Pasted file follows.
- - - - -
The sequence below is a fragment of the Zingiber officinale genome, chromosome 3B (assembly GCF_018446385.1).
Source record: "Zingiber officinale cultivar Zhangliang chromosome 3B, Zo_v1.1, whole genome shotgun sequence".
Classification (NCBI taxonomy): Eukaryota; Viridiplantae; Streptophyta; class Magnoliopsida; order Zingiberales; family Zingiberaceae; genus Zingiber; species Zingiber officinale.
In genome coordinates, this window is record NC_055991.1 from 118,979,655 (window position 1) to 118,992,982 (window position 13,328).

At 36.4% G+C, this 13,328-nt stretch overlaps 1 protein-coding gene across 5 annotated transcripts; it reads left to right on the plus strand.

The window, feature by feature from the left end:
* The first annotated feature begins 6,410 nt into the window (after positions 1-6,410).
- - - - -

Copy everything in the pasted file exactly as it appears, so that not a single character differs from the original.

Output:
The sequence below is a fragment of the Zingiber officinale genome, chromosome 3B (assembly GCF_018446385.1).
Source record: "Zingiber officinale cultivar Zhangliang chromosome 3B, Zo_v1.1, whole genome shotgun sequence".
Classification (NCBI taxonomy): Eukaryota; Viridiplantae; Streptophyta; class Magnoliopsida; order Zingiberales; family Zingiberaceae; genus Zingiber; species Zingiber officinale.
In genome coordinates, this window is record NC_055991.1 from 118,979,655 (window position 1) to 118,992,982 (window position 13,328).

At 36.4% G+C, this 13,328-nt stretch overlaps 1 protein-coding gene across 5 annotated transcripts; it reads left to right on the plus strand.

The window, feature by feature from the left end:
* The first annotated feature begins 6,410 nt into the window (after positions 1-6,410).